Following an exceptional year results-wise, ConocoPhillips CEO Ryan Lance on Thursday announced the Houston super independent is spending $400 million to bolt-on leases in Alaska, even as it continues to emphasize Lower 48 unconventional development.
Lance said the Alaska deal is "a very attractive transaction" that consolidates the company’s western North Slope position. It acquired Anadarko Petroleum Corp.'s 22% nonoperated interest, as well as an interest in the Alpine Pipeline. The deal is subject to regulatory approvals with an effective date of Oct. 1, 2017.
ConocoPhillips would have 100% interest in about 1.2 million acres of exploration and development lands, including the joint oil discovery, Willow, after two test wells in the Brookian Nanushuk formation struck oil early last year. Potential production was up to 100,000 b/d with initial commercial production targeted for 2023, pending permit approvals and project economics.
Executive Vice President Al Hirshberg, who oversees Alaska production and drilling operations, said Alaska continues to be a "core strategic position" for ConocoPhillips, which has a 40-year history there and remains the state's biggest producer.
"We have a lot of confidence in our Alaskan operating drilling and exploration teams, and they are going to bring us more rewards on the western North Slope going forward,” he said. “Our Willow discovery is an indication of that.”
Lance said 2018 was slated to be a big year for the company.
Production in 2017, excluding Libya, was 1.35 million boe/d, with output in the final period reaching 1.2 million boe/d, a decrease of 368,000 boe/d from 2016. Excluding the impact of sales of producing assets, sequential production in 4Q2017 increased by 45,000 boe/d.
ConocoPhillips expects to achieve overall production of 1.19-1.23 million boe/d in 2018, which represents a 5% increase, excluding sales impacts of 191,000 boe/d.
First quarter 2018 production is expected to average 1.18-1.22 million boe/d.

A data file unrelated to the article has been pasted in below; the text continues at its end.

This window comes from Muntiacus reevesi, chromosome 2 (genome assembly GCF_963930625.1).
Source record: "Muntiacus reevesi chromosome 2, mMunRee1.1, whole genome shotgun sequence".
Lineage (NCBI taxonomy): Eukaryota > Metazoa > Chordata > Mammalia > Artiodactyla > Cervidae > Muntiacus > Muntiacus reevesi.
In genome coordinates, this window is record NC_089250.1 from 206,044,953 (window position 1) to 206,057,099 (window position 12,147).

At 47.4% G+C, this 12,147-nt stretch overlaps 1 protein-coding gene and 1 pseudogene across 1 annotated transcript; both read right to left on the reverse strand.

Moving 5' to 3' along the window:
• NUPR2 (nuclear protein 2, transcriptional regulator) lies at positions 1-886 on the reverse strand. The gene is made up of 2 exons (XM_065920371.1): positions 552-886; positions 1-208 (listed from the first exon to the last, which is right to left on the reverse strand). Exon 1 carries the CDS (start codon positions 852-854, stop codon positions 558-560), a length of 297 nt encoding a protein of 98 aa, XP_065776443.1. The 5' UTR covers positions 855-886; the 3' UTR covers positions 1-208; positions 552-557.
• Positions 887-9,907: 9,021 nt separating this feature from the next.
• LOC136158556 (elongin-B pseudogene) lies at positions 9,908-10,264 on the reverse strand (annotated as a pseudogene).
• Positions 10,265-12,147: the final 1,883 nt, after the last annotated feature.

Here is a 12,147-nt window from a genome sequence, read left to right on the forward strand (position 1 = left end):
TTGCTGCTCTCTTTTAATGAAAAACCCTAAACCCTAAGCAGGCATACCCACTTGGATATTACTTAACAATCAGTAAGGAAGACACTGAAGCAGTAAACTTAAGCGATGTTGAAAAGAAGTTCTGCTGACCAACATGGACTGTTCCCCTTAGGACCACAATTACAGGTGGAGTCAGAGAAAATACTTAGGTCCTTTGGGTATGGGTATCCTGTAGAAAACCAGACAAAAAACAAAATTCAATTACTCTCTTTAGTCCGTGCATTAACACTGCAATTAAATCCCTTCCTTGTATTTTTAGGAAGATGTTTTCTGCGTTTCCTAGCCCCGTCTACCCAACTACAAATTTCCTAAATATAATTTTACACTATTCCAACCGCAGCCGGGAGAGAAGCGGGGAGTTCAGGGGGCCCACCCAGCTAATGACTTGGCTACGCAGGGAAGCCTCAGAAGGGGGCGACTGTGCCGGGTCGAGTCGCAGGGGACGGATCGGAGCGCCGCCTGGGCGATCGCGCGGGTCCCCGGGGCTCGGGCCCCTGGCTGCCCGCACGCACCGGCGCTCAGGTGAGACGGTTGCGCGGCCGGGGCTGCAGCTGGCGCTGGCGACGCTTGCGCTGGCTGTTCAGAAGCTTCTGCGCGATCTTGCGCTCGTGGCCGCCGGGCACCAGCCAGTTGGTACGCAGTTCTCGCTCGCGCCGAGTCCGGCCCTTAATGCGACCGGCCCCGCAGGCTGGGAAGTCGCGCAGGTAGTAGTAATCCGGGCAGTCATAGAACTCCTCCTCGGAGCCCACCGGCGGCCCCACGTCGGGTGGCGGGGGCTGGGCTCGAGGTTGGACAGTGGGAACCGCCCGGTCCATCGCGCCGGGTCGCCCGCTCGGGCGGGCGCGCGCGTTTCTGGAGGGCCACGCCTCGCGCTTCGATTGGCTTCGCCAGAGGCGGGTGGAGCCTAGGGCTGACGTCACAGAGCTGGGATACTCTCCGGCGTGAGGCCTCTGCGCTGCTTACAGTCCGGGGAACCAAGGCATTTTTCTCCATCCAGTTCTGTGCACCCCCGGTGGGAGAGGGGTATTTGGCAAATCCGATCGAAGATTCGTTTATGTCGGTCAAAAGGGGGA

Greater well efficiencies and higher per-well production rates are forecast in 2018, led by the Eagle Ford and Bakken shales and the Permian’s Delaware sub-basin.
Preliminary 2017 year-end proved reserves are 5 billion boe, with ConocoPhillips estimating that net additions, excluding market factors and dispositions, are expected to be 605 million boe, with about 70% of the growth from the Lower 48 basins.
"We exited 2017 with more than 5 billion boe of high-quality reserves as part of our 15 billion boe resource base that has an average cost of supply below $35/bbl," Hirshberg said.
In the Lower 48, the "big three" basins collectively in 4Q2017 produced 236,000 boe/d, a 12%, or 25,000 boe/d, increase from the third quarter, Hirshberg noted. Lower 48 production is expected to hit 300,000 boe/d this year.
"The public data...on the Eagle Ford, Bakken and Delaware clearly shows that the production rates, the per-well production rates of our wells, [were] considerably higher in 2017 than they were in 2016 and continue to improve significantly," Hirshberg said.
For 4Q2017, ConocoPhillips earned $1.6 billion ($1.32/share), compared with a net loss of $35 million (minus 3 cents) in 4Q2016. For full-year 2017, net losses totaled $900 million (minus 70 cents/share), compared with a 2016 net loss of $3.6 billion (minus $2.91).